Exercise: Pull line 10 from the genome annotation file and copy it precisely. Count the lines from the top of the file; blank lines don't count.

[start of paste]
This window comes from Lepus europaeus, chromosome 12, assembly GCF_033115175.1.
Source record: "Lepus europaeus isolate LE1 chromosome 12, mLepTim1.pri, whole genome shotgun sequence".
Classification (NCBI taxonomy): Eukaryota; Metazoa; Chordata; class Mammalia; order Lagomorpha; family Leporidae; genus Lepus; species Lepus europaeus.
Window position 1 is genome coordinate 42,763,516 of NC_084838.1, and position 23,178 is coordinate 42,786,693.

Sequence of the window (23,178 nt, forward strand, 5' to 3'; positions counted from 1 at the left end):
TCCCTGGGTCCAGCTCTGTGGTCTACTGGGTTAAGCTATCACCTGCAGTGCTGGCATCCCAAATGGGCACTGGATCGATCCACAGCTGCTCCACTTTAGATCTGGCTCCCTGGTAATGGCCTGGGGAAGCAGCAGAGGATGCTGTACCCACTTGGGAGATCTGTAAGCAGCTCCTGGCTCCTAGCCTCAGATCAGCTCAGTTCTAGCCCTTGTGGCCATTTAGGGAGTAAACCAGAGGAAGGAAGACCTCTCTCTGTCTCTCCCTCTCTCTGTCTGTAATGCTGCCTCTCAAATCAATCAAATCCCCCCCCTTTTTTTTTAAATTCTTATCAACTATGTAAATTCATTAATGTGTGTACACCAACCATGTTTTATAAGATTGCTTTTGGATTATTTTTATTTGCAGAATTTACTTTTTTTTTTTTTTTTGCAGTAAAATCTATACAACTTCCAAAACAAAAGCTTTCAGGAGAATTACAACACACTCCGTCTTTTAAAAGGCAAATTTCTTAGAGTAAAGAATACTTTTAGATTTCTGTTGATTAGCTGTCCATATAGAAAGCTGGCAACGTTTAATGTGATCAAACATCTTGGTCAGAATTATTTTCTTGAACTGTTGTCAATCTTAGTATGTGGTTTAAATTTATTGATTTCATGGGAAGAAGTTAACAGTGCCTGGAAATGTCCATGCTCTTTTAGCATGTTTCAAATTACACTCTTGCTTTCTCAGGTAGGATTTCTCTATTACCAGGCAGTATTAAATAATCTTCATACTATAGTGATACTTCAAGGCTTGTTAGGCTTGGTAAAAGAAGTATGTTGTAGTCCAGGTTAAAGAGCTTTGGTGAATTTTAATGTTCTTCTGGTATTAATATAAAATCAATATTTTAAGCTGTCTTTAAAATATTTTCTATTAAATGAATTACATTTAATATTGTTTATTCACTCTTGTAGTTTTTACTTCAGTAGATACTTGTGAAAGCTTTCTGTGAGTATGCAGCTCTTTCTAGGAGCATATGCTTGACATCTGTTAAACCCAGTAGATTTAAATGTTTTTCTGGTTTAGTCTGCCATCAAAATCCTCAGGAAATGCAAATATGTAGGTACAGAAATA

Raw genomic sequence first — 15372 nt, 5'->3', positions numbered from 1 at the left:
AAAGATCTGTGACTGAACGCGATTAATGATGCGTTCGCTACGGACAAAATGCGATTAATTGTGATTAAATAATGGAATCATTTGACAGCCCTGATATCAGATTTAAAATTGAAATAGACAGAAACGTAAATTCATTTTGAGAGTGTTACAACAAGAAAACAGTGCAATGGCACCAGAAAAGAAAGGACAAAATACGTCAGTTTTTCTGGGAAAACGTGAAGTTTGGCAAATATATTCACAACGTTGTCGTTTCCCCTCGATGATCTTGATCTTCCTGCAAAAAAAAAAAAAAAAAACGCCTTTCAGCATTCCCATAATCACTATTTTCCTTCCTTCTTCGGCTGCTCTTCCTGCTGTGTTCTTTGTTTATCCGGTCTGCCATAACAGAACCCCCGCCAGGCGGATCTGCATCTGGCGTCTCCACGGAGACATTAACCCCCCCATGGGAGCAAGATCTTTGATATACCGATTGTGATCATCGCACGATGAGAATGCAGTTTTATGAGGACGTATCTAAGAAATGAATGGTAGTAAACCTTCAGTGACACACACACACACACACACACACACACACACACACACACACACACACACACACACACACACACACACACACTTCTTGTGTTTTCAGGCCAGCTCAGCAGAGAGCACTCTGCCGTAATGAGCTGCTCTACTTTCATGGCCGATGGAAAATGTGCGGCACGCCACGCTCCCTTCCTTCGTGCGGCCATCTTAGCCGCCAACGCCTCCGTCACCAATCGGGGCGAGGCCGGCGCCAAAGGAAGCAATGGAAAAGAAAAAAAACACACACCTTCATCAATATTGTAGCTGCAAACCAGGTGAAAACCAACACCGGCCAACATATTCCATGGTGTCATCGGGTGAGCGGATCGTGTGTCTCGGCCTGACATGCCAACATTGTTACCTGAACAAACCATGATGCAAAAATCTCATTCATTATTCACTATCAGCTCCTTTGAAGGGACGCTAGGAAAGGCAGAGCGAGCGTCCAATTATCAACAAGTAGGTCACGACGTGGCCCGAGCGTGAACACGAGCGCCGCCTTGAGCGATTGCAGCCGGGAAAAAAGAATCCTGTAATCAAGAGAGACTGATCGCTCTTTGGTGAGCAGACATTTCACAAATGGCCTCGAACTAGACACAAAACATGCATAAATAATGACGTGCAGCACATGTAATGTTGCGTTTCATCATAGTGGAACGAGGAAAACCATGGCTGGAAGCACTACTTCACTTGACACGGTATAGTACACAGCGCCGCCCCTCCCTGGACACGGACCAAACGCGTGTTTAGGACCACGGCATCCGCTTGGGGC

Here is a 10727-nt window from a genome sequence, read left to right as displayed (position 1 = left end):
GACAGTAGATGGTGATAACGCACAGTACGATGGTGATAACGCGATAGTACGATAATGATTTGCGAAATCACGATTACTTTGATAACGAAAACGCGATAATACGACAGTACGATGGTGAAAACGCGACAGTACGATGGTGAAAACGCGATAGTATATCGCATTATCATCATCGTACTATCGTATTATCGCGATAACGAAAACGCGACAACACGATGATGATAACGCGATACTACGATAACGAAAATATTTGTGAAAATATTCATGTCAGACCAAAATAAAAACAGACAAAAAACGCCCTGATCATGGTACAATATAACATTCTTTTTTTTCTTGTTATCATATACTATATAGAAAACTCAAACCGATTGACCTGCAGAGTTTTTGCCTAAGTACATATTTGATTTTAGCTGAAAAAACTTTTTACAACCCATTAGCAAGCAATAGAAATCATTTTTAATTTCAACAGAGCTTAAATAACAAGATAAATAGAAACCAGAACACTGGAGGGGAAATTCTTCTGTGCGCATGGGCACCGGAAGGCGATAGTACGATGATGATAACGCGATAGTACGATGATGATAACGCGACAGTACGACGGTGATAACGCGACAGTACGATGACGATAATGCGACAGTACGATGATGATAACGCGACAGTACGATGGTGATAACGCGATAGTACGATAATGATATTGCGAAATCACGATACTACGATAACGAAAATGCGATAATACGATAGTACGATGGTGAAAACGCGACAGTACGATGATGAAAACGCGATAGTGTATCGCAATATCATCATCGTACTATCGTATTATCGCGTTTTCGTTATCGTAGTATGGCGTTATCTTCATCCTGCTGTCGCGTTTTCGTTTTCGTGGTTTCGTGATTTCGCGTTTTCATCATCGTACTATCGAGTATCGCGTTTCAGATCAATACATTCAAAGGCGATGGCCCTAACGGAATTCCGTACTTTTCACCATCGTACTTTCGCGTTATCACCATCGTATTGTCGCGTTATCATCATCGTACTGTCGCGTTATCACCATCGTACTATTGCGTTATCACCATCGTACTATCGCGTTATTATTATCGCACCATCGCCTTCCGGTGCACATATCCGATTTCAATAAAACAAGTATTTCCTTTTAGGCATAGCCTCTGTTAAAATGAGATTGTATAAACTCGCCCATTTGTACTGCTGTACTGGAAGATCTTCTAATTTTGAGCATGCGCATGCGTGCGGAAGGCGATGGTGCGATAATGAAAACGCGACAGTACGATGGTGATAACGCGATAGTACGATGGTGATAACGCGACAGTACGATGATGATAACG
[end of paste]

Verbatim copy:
GACAGTAGATGGTGATAACGCACAGTACGATGGTGATAACGCGATAGTACGATAATGATTTGCGAAATCACGATTACTTTGATAACGAAAACGCGATAATACGACAGTACGATGGTGAAAACGCGACAGTACGATGGTGAAAACGCGATAGTATATCGCATTATCATCATCGTACTATCGTATTATCGCGATAACGAAAACGCGACAACACGATGATGATAACGCGATACTACGATAACGAAAATATTTGTGAAAATATTCATGTCAGACCAAAATAAAAACAGACAAAAAACGCCCTGATCATGGTACAATATAACATTCTTTTTTTTCTTGTTATCATATACTATATAGAAAACTCAAACCGATTGACCTGCAGAGTTTTTGCCTAAGTACATATTTGATTTTAGCTGAAAAAACTTTTTACAACCCATTAGCAAGCAATAGAAATCATTTTTAATTTCAACAGAGCTTAAATAACAAGATAAATAGAAACCAGAACACTGGAGGGGAAATTCTTCTGTGCGCATGGGCACCGGAAGGCGATAGTACGATGATGATAACGCGATAGTACGATGATGATAACGCGACAGTACGACGGTGATAACGCGACAGTACGATGACGATAATGCGACAGTACGATGATGATAACGCGACAGTACGATGGTGATAACGCGATAGTACGATAATGATATTGCGAAATCACGATACTACGATAACGAAAATGCGATAATACGATAGTACGATGGTGAAAACGCGACAGTACGATGATGAAAACGCGATAGTGTATCGCAATATCATCATCGTACTATCGTATTATCGCGTTTTCGTTATCGTAGTATGGCGTTATCTTCATCCTGCTGTCGCGTTTTCGTTTTCGTGGTTTCGTGATTTCGCGTTTTCATCATCGTACTATCGAGTATCGCGTTTCAGATCAATACATTCAAAGGCGATGGCCCTAACGGAATTCCGTACTTTTCACCATCGTACTTTCGCGTTATCACCATCGTATTGTCGCGTTATCATCATCGTACTGTCGCGTTATCACCATCGTACTATTGCGTTATCACCATCGTACTATCGCGTTATTATTATCGCACCATCGCCTTCCGGTGCACATATCCGATTTCAATAAAACAAGTATTTCCTTTTAGGCATAGCCTCTGTTAAAATGAGATTGTATAAACTCGCCCATTTGTACTGCTGTACTGGAAGATCTTCTAATTTTGAGCATGCGCATGCGTGCGGAAGGCGATGGTGCGATAATGAAAACGCGACAGTACGATGGTGATAACGCGATAGTACGATGGTGATAACGCGACAGTACGATGATGATAACG